I blogged recently about the prioritization of energy efficiency in the EU, driven by the 20-20-20 energy efficiency objective as well as energy independence. Pike Research has projected that as a result of the recast EU EPBD Directive and similar legislation in other parts of the world, worldwide revenue from net zero energy building construction will grow at an annual rate of 43% over the next two decades, reaching $690 billion by 2020 and $1.3 trillion by 2035, with much of the growth occurring in the EU.
In the U.S. there are a number of aggressive mandates for Federal government buildings, the idea being that the Federal government should take the lead be a model for the private sector. In 2006 a Memorandum of Understanding entitled Federal Leadership in High Performance and Sustainable Buildings signed by 22 agencies set the stage for these initiatives. A major goal of the MOU is the implementation of common strategies for planning, acquiring, siting, designing, building, operating, and maintaining high performance and sustainable buildings.
The U.S. Federal government owns about 445,000 buildings with total floor space of over 3 billion square feet, in addition it leases 57,000 buildings with about 374 million square feet of floor space.
How the GSA is complying with these directives can be found in the GSA's FY 2011-2016 Strategic Sustainability Performance Plan. A more detailed overview of the requirements can be found in the SAME Frontier Post presentation July 2011.
Executive Order 13423
Executive Order 13423 (EO 13423) "Strengthening Federal Environmental, Energy, and Transportation Management", signed by President Bush in 2007. The order sets goals in the areas of energy efficiency, acquisition, renewable energy, toxics reductions, recycling, renewable energy, sustainable buildings, electronics stewardship, fleets, and water conservation.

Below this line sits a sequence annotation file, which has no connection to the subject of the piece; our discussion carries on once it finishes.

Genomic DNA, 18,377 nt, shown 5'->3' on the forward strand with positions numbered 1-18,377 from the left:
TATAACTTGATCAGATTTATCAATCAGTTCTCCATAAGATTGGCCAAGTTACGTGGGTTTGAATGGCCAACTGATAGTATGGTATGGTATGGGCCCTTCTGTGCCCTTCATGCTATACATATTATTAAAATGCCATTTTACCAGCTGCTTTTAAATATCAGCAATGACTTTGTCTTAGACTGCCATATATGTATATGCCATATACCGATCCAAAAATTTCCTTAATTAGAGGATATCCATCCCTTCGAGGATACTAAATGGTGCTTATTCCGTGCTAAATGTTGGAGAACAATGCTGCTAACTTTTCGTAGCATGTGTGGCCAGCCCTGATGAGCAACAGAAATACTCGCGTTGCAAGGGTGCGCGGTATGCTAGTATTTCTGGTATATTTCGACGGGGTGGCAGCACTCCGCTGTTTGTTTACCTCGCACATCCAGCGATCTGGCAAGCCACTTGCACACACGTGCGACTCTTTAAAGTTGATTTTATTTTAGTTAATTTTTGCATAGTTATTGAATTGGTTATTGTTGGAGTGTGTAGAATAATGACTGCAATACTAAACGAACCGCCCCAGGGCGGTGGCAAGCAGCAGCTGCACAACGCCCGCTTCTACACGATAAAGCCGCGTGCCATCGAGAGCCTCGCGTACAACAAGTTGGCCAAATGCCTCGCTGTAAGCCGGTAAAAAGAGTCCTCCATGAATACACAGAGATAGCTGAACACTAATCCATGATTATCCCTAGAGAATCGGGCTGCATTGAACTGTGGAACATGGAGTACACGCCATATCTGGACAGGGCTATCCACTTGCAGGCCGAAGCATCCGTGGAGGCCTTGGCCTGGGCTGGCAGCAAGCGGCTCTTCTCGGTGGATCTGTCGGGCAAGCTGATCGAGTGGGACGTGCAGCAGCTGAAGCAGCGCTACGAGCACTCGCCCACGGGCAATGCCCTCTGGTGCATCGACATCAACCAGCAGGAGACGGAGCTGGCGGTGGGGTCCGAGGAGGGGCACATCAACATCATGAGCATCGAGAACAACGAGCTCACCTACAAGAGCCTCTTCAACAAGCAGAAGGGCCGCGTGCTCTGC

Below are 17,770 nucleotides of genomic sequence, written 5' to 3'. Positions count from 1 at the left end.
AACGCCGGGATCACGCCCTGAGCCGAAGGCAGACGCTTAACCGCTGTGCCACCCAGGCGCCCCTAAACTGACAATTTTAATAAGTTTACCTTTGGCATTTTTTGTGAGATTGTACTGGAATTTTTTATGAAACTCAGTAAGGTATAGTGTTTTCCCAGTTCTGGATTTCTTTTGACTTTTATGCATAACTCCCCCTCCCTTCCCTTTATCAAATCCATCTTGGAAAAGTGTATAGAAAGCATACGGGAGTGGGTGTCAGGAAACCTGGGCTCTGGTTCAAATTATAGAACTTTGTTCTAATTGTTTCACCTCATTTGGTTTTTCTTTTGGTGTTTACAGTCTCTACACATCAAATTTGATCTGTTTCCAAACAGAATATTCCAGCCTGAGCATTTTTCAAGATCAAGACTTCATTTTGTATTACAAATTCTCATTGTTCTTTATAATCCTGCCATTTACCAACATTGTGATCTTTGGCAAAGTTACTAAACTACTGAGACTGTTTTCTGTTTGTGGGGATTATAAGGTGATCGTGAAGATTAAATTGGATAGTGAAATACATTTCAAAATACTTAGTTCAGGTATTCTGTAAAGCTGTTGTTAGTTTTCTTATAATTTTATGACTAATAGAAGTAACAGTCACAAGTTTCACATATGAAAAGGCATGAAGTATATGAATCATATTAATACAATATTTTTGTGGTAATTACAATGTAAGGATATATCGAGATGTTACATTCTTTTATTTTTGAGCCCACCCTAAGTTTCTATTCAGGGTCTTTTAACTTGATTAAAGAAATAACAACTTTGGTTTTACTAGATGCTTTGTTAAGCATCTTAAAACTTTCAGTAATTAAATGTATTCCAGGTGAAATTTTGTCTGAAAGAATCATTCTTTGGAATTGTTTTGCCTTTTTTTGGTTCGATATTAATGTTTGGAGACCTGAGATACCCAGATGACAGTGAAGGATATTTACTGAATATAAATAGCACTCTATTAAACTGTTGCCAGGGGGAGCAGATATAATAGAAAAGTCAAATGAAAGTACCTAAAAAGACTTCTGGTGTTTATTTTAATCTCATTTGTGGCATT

Order 13423 is a national initiative to reduce the average annual energy consumption of the entire Federal building inventory, which is the responsibility of the General Services Administration (GSA). Specifically, its goal is to
- reduce facility energy use per square foot by 3 percent per year through the end of 2015 or by 30 percent by the end of fiscal year 2015, relative to a 2003 baseline. To achieve this goal, GSA’s inventory must reach a metered annual energy consumption of approximately 55,000 BTU/GSF (British thermal units per gross square feet).
Energy Policy Act of 2005
The Energy Policy Act of 2005 (EPACT 2005) signed by President Bush in 2005 addresses energy production in the United States, including: (1) energy efficiency; (2) renewable energy; (3) oil and gas; (4) coal; (5) Tribal energy; (6) nuclear matters and security; (7) vehicles and motor fuels, including ethanol; (8) hydrogen; (9) electricity; (10) energy tax incentives; (11) hydropower and geothermal energy; and (12) climate change technology.
EPACT 2005 requires that
- directs all Federal agencies to install advanced metering to measure electricity use in buildings.